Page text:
CASTLE ROCK — Shelley Martin has been baking in Castle Rock and surrounding areas for more than three quarters of her life.
That’s nearly four dozen in baker years.
Like the precise ingredients of a cake or bread, leaving Martin out of her Huntington Avenue shop will change the entire business’s makeup.
CASTLE ROCK — Such a deal, in such a difficult time.
From 2-4 p.m., Saturday, the community is invited to Castle Rock Bakery & Espresso for cake and goodbyes, as Martin hangs up her apron and closes the door on her roughly 18-year-old business.
Martin started her career at age 14, cashiering, then cake decorating for Huson’s Bakery in Castle Rock.
It was the owners of the now closed Huson’s Bakery that passed down the iconic cream horn recipe Martin still uses today.
Typically, whipped cream is stuffed in dough to make cream horns, she said, but at Castle Rock Bakery & Espresso, a buttercream swirl is piped into sugar-coated pastries.
The 118-acre Castle Rock Landing on the Cowlitz development is being proposed by Battle Ground-based Compass Group, LLC in southern Castle Rock. The land is between the BNSF rail line and Salmon Creek to the east, the Cowlitz River to the west and Timberline Church to the north.
Good luck buying one now the word is out Martin is retiring and her Huntington Avenue shop is up for sale.
“It’s insanely busy,” said Kaitlyn Meyers, Martin’s 15-year-old granddaughter who, like most in the family, doubles as staff.
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Customers buy cream horns by the dozens, Kaitlyn said. They’ve even shipped an order roughly 150 miles to Yakima, according to Martin’s daughter Angie Meyers. The demand is understandable, she said.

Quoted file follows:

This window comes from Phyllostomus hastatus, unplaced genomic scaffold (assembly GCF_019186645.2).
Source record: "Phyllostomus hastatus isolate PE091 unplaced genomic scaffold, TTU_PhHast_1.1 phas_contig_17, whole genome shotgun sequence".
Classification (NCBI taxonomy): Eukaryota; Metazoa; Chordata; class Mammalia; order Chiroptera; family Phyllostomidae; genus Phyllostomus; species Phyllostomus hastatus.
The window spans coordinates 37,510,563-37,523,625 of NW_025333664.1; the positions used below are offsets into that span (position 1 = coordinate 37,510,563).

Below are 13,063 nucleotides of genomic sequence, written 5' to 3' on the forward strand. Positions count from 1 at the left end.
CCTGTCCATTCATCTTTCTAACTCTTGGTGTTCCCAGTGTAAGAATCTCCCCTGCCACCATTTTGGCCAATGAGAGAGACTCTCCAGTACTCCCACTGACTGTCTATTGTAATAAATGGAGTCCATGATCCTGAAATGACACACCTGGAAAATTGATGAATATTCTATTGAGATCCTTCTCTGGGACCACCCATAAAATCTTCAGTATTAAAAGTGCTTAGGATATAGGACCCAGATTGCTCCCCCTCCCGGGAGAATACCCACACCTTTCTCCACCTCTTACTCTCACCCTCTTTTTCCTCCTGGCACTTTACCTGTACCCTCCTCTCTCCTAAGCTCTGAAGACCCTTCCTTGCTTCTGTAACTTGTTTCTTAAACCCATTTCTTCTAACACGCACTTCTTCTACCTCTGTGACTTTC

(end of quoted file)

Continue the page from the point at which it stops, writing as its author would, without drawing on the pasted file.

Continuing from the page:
“You can’t get them anywhere else,” Angie said.
With the shop’s maple bars, German chocolate brownies and sugar cookies flying off the shelves, family members have dusted off their aprons and jumped back behind the pastry case.
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Martin’s children — Angie Meyers, Holly Terry and Greg Parkison — have worked in the shop throughout the years.
Like his mother, Parkison started working at the bakery at age 14. By 17, he persuaded his girlfriend Erin to join the team, before he married her years later.
Martin’s grandkids followed after. Kaitlyn Meyers decorates cookies, her 16-year-old brother Kasen already has a year under his belt. Everyone in the family pitches in, Angie said.
“Technically, Lukas did too, he just wasn’t born yet,” she said about Terry’s newborn, who was behind the counter while still in the womb.
Martin poured her blood, sweat and sugar in the Castle Rock bakery kitchen for nearly 18 years, whipping up her shop’s roughly 80 different baked goods — all equally tasty.
“I don’t make anything I don’t like,” she said.
She approached the previous owners around 2003, hoping to purchase the shop after her then current employer — a local grocery named TOP Food and Drug — transferred the Castle Rock native roughly 80 miles south.
The then owners bit on the offer — and eventually, so did customers.
The bakery created a “sense of community,” Martin said. Staff have decorated wedding cakes for parents, then their kids. The crew installed a plaque in the memory of a loyal customer, who frequented the shop every day for coffee, before he passed away.
Customers are an extension of Martin’s clan, Angie Meyers said.
“They become part of our family too,” she said.
Family is also the reason Martin is retiring. She wants to spend more time with her husband Brian, children and grandchildren. She also plans to bake for them, on a smaller scale than at the shop, with smaller messes, she said.
“I still enjoy it,” she said. “It’ll be just for fun.”